Latour, B. (2004). Politics of nature: How to bring the sciences into democracy (C. Porter, Trans.). Cambridge, MA: Harvard University Press.
Pacini-Ketchabaw, V., Taylor, A., & Blaise, M. (2016). Decentring the human in multispecies ethnographies. In C. A. Taylor & C. Hughes (Eds.), Posthuman research practices in education.(pp. 149-167). London: Palgrave Macmillan.
Taylor, A. (2013). Reconfiguring the natures of childhood. London: Routledge.
Taylor, A. (2017). Beyond stewardship: Common world pedagogies for the Anthropocene. Environmental Education Research, 23(10), 1448-1461. doi:10.1080/13504622.2017.1325452
Taylor, A., & Giugni, M. (2012). Common worlds: Reconceptualising inclusion in early childhood communities. Contemporary Issues in Early Childhood, 13(2), 108-119. doi:10.2304/ciec.2012.13.2.108
Taylor, A., & Pacini-Ketchabaw, V. (2019). The common worlds of children and animals: Relational ethics for entangled lives. London: Routledge.

Hats off to beverages and other associated litter – traces of human passing

The message about being sun smart and hydrated in the heat seems to be well heeded by visitors if the traces left behind are anything to go by. On our December 23rd walk, we were surprised by the number of hats left behind- red, pink, blue….  

The breeze was gentle, barely rippling the water and not troubling our hats at all. (The beautiful Christmas spiders of more concern to those who went bare headed but stay tuned for more on that).

However, when a stiff afternoon sea breeze comes gusting across the lake, it would send hats cartwheeling off heads to sail briefly on foam topped waves before sinking into the lake or being caught in the reeds of the lakeshore. Lost and discarded by misadventure rather than deliberately thrown away.

What do the reeds do with these captured ‘treasures’? 

One of several hats trapped by reeds and sinking into the mud of the lake.

Where do the microfibres go as this hat breaks down?

Do thrombolites contain nanoplastics?

Beverage containers are noticeably discarded waste marking the edges of the path and leaving rusted skeletons in the shallows.

What stories could these containers tell?

Where have they come from, who drank from them and how do they feel about being entangled here and becoming redundant and extinct?

Cigarette butts and eutrophication from nutrient rich runoff. Factors that also change the ecology and chances of survival for this Threatened Ecological Community.

A 1 in 5 chance of winning!!

Are they the odds offered on the thrombolites surviving?

The webbiness of entanglement

What are those black dots?

Wandering along the boardwalk towards the thrombolites.

Cloudy and warm and too early for the sea breeze. Bare headed but carrying my hat, spider silk brushing ears, sticking to hair and faces of the unwary. Fear palpable in groups of visitors – shrieks and near hysteria and agitated jerks from unwary adult and child alike.

Spiders amidst fine sticky webs marked by tufts of silk, moving higher, agitated by the disturbance to their network of webs.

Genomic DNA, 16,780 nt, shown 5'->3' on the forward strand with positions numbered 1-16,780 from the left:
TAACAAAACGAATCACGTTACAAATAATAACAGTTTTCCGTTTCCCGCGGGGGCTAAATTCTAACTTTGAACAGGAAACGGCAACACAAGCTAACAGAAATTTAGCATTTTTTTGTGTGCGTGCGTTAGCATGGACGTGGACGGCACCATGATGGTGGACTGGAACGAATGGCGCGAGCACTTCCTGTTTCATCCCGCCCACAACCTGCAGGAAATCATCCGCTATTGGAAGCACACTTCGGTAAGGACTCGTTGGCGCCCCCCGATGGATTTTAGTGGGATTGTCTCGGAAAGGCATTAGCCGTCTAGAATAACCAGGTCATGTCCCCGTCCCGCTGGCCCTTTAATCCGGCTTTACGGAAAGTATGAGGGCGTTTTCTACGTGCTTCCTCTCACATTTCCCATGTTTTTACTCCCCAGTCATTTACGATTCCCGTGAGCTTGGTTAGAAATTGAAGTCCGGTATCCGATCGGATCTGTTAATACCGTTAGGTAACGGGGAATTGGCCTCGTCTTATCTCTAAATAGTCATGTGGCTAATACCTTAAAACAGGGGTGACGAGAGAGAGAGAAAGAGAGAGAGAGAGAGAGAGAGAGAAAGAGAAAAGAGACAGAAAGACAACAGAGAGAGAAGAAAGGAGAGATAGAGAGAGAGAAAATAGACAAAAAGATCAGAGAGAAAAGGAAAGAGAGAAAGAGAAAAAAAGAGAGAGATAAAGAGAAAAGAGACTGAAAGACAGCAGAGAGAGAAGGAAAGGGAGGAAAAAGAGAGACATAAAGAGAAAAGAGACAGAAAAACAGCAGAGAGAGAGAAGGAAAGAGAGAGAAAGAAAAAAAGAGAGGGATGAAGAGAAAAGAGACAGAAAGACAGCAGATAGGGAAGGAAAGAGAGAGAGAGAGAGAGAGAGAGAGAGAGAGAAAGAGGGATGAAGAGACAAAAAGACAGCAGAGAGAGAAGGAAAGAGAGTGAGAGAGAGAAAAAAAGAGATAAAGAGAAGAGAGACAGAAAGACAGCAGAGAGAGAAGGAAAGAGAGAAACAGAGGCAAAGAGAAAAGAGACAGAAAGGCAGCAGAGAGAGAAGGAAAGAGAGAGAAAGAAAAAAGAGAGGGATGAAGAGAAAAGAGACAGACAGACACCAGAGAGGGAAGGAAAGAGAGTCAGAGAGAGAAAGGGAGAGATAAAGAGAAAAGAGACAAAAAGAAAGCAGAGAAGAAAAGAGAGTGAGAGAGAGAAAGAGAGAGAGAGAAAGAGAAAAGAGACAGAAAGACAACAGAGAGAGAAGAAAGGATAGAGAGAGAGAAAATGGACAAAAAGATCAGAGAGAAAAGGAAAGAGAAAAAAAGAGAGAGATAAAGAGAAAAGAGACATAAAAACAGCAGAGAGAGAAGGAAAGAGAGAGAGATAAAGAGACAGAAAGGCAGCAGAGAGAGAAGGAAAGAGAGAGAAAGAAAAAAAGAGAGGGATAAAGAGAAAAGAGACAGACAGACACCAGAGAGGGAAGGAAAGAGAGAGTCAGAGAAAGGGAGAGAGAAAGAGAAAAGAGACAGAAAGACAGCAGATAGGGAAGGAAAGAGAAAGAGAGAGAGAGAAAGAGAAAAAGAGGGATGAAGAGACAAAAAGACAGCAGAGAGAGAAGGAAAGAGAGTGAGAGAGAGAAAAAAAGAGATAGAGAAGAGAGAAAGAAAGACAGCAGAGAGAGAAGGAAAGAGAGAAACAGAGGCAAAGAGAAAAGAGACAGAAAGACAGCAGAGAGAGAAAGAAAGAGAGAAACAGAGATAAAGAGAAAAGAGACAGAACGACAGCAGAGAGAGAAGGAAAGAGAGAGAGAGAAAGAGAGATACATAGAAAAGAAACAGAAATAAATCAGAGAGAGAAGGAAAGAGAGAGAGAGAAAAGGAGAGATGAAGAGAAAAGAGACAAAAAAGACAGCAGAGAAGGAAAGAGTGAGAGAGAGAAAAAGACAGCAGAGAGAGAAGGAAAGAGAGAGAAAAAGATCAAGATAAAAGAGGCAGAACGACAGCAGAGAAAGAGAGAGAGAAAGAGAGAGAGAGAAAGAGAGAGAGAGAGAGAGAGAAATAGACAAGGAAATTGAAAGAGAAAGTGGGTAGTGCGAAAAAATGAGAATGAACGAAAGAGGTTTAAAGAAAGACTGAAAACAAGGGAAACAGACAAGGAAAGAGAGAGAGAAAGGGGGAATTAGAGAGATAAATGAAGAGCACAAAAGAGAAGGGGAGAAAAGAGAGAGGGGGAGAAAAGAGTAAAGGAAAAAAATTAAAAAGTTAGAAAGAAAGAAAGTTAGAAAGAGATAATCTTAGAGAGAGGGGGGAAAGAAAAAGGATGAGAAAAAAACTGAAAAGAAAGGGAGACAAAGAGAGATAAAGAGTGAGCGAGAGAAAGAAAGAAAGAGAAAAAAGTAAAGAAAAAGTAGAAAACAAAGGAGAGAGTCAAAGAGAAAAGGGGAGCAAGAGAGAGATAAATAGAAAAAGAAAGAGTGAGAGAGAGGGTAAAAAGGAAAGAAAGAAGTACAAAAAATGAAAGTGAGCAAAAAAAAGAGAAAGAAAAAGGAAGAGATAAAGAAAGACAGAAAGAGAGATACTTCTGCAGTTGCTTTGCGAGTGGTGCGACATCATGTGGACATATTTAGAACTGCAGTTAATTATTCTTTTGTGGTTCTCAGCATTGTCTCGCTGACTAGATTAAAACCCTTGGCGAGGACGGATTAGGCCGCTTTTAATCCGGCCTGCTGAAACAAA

Dancing constellations of jewelled spiders enticing entangled leaves to join with the feathering breeze.
We joined this female at a picnic table as she repaired her web – damaged before we arrived.

Austracantha minax, the Christmas spider is a harmless little orb weaver, still common here and they remind Annette of her childhood (the first one seen in the days before Christmas portending good luck) but is seldom seen now and certainly not in these numbers. There are some at Lake Preston (below) and at Lake Walyungup where they weave their webs between the reeds and the shrubby paperbarks.

Facultatively gregarious (social) Christmas spiders festooning reeds and paperbarks. They are sharing webs with a golden orb weaving spider and are active day and night (cathemeral) like the midges and mosquitoes rising from the drying mud.

The seemingly infinite webs strewn through the air bring to mind Donna Haraway’s (2016) use of the game of string figuring, or cats cradling, to remind us of the infinite and ever-changing connectedness of the world. Haraway’s string figures provoke us to consider how and what multispecies connections, harmonies or entanglements emerge in this place. But Haraway and these spiders and their webs, also remind us that “[n]othing is connected to everything; everything is connected to something” (Haraway, 2016, p. 31).

“The tentacular ones make attachments and detachments; they [m]ake cuts and knots; they make a difference; they weave paths and consequences but not determinisms; they are both open and knotted in some ways and not others” (Haraway, 2016, p. 31)

Along a similar line, these spidery string figurings also bring to mind theoretical physicist, Karen Barad’s notion of “entanglement”:

“To be entangled is not simply to be intertwined with another, as in the joining of separate entities, but to lack an independent, self-contained existence. Existence is not an individual affair. Individuals do not preexist their interactions; rather, individuals emerge through and as part of their entangled intra-relating.” (Barad, 2007, p. ix)

Like Haraway, Barad reminds us not that everything is connected but that everything is in relationship with something, and that these relations bring with them obligations:

“Entanglements are not a name for the interconnectedness of all being as one, but rather specific material relations of the ongoing differentiating of the world. Entanglements are relations of obligation – being bound to the other – enfolded traces of othering.”(Barad, 2010)


Barad, K. (2007). Meeting the universe halfway: Quantum physics and the entanglement of matter and meaning. Durham: Duke University Press.

Barad, K. (2010). Quantum entanglements and hauntological relations of inheritance: Dis/continuities, spacetime enfoldings, and justice-to-come. Derrida Today, 3(2), 240–268.

Haraway, D. (2016). Staying with the trouble: Making kin in the Chthulucene. Durham: Duke University Press.

Endangered living rocks